We drove out the next morning and secured a spot at the Wineglass Bay carpark before it filled up with hikers. Heading up the Mt Amos track the two younger and fitter members of the group soon took the lead. About 30 minutes in, Paula started to complain we should have turned off by now and then at 40 minutes we came to a halt with the others in sight above, and realized we’d come too far. A quick backtrack and we turned off to the cliff and found the base of “RH Negative” (17, ***), which Josh was keen to lead.
I think we were supposed to turn off back there …
I loaned him a #4 cam and they racked up. After 5 minutes we realized we were far too impatient to watch people climbing, so walked back right to the start of Dogstyle (**18)., On the way we encountered Darius and Frida, and said hello.
A Henry Barber 18 called “dog style”, I should have been suitably warned. About half way up my legs decided they were tired of stemming and I took a rest on a doubtful cam. Inertia followed.
Ultimately I picked up and continued, only to find the top of the route ended in a gnarly granite offwidth and I hadn’t brought anything bigger than a blue Dragon. Which I placed in the last possible tipped-out place then groveled up the rest of the crack. In a pair of shorts. Bad idea.
Paula loving the offwidth finish to Dogstyle (18)
Darius later leading Dogstyle (18)
Paula followed in much better style and traversed over to clip the anchors at the top of the local sports route, “I Wish She Were Mine” (***19). Sounded good in the guide. I joined her and rapped down, preplacing draws, but realized about half way down that there were two lines of bolts, and the route we were planning to do was to the left. Something new then? Undeterred, I clipped the rest of the hangers and got ready to lead off.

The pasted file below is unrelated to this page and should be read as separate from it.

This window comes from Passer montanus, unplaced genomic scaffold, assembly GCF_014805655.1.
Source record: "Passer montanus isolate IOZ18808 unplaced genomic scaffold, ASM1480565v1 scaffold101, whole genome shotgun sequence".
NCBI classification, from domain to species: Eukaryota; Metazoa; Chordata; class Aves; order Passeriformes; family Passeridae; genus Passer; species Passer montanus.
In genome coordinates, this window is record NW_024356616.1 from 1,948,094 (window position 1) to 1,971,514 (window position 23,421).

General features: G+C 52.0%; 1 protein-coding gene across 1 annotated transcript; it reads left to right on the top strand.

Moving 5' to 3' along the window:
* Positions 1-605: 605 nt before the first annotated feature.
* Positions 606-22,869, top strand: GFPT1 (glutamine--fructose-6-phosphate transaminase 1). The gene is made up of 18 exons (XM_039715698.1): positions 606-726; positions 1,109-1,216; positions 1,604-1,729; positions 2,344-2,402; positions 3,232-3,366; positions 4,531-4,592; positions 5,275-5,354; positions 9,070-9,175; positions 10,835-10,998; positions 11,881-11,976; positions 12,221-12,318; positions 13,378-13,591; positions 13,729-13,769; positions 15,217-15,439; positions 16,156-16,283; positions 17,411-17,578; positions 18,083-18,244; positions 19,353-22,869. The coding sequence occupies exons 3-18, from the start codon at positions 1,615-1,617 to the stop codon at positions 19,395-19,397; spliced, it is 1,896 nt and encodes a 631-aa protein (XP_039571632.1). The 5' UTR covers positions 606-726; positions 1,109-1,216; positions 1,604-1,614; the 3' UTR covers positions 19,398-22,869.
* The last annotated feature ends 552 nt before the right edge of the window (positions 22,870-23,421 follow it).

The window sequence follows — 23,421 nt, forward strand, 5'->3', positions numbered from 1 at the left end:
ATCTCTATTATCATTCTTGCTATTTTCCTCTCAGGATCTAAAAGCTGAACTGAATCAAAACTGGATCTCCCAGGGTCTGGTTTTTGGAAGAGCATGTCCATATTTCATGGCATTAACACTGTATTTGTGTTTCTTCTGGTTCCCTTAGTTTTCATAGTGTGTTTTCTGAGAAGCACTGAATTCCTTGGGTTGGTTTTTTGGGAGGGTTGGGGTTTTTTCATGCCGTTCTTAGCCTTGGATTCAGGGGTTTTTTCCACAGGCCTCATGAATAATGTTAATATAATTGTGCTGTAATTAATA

It was clearly harder than 19. Afterwards, we worked out this was “Project” (23), and quite good. I didn’t lead it clean, but Paula almost seconded clean until her foot popped off at the crux. We lowered back off and did “I Wish She Were Mine”, also good.
We wandered past Dogstyle again, where it was entertaining watching Darius avoiding placing any body parts in the crack, and somehow still managing not to fall off.
Back at the packs, Josh and Kevin were just finishing ___ (25). The others gave RH Negative an uninspiring review, and we were all feeling like a break, so headed back to camp. Josh wanted to give “In The Heat of The Night” (24) at Harlequin Rocks a shot, so we came along to watch, then did Ice Nine (16) a lovely seaside crack which we broke into two pitches to ease communications.
Josh leading In The Heat of The Night (24)
Paula coming up Ice Nine (16)
That was it. Another gorgeous evening at camp. The next morning we opted to take the easy last day option, packed up at our leisure and walked down to Little Bluestone Bay to scope out some other routes and then take the long road back to the ferry via some wineries.
Another week could easily be spent. If you haven’t ever climbed there, start trip planning now.